That’s not to say that there aren’t individually successful hedge fund managers, just that in general hedge funds are a crappy investment whose titanic management fees are in no way justified by their performance. Felix Salmon has the goods:
At the beginning of January, Simon Lack published The Hedge Fund Mirage: The Illusion of Big Money and Why It’s Too Good to Be True. It basically does for hedge funds what the Kauffman Foundation did for private equity, and shows that while fund managers can do extremely well for themselves, fund investors would be better off avoiding the asset class entirely…
Baker and the AIMA have in fact now published a 24-page paper entitled “Methodological, mathematical and factual errors in ‘The Hedge Fund Mirage’”, seeking to debunk the book. But a close reading of the paper reveals that there’s much less there than meets the eye.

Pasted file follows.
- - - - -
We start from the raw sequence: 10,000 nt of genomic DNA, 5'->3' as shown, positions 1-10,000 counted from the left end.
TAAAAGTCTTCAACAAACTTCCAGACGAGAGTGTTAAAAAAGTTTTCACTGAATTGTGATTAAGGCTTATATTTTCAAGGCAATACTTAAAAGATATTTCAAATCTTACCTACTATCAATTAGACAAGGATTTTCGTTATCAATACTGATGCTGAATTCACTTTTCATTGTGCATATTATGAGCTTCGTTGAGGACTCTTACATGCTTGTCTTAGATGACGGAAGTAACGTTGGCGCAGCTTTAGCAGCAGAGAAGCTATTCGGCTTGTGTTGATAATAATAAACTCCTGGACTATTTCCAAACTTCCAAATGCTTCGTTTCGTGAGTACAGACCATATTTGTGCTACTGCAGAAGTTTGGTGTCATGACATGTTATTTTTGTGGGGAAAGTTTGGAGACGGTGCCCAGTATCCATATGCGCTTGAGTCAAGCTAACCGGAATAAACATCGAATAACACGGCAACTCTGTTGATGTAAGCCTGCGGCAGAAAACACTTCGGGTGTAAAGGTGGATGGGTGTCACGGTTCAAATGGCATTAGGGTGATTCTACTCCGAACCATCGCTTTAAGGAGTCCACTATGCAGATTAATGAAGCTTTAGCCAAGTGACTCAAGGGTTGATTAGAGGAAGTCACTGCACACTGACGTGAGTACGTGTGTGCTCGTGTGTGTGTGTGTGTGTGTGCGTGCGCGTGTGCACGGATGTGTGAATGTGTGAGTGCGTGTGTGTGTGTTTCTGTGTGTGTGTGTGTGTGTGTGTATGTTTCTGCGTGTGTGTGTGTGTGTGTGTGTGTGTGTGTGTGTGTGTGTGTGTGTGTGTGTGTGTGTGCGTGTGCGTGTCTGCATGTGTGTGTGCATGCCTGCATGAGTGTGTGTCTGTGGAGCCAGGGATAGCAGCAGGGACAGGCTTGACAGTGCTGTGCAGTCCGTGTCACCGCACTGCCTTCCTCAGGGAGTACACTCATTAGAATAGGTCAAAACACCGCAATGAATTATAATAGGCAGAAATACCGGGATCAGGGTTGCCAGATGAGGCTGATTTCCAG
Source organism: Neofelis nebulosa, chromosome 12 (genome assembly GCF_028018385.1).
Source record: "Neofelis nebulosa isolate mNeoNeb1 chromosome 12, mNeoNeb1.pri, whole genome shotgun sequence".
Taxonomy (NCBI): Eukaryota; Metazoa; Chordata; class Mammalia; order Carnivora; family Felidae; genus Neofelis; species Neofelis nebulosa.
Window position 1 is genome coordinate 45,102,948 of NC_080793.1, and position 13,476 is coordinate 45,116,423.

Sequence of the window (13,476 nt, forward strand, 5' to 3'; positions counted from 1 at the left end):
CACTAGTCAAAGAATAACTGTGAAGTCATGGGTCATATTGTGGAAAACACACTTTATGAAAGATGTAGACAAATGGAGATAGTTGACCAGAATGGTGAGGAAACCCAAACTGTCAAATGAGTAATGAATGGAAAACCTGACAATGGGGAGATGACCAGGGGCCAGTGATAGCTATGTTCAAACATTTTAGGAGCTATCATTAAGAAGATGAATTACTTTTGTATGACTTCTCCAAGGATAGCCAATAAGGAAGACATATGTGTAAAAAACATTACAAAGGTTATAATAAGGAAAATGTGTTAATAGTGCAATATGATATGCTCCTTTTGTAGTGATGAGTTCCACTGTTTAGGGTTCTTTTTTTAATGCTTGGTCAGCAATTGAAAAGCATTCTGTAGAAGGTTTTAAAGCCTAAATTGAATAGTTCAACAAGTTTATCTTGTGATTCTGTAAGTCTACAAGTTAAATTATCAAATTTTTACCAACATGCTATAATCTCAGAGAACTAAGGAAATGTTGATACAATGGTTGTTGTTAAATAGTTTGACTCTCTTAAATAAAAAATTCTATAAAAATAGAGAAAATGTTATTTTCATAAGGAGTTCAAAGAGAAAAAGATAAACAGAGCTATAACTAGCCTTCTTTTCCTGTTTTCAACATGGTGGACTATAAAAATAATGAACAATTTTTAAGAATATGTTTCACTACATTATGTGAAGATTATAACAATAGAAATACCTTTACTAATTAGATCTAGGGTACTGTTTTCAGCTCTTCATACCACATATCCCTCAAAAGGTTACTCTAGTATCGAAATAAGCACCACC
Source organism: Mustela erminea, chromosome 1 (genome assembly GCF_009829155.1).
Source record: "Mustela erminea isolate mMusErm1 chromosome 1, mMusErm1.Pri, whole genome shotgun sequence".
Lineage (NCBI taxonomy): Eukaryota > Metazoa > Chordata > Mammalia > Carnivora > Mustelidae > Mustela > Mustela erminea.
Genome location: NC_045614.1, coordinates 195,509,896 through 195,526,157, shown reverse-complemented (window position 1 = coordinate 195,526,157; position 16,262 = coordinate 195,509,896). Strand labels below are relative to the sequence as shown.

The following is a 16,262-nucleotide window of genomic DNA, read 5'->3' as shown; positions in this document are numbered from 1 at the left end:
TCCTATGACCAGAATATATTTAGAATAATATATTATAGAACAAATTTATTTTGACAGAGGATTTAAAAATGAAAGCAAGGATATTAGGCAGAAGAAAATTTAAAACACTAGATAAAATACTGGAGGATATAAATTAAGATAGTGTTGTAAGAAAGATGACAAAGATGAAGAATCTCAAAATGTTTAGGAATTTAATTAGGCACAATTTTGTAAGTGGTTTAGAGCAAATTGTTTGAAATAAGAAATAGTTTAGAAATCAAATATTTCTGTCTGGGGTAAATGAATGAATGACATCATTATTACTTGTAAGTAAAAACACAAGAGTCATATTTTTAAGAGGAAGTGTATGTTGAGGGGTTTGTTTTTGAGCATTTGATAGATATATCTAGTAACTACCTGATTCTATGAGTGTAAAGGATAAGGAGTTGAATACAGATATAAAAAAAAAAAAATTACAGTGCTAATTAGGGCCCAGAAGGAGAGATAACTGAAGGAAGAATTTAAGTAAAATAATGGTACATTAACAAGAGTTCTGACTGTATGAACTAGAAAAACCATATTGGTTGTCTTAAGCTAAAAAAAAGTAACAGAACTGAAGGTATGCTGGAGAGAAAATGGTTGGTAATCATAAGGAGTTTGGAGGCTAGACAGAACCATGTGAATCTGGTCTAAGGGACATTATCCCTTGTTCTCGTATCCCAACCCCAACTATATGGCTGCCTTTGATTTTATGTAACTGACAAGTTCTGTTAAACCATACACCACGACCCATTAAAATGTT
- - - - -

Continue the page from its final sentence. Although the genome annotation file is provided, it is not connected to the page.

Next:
In fact, the AIMA paper has convinced me of the deep truth of Lack’s book in a way that the book itself never could. Reading a book, it’s often very hard to judge just how reliable the author is, or how cherry-picked the data might be. But if a high-profile hedge-fund industry association spends months putting forward a point-by-point rebuttal, and that rebuttal is utterly underwhelming, then at that point you have to believe that the book has pretty much got things right.
Matt Yglesias concurs. All this is to show that the susceptibility of investors to fads, fashions, and herd behavior, and the allure of those pulling down unthinkable wealth (even if they are, like hedge fund managers, largely parasites), goes all the way to the very top, to those institutional investors moving around tens of billions. As Yglesias says: “There’s no special sauce here that’s going to let you beat the market, there’s just the opportunity to pay higher management fees.”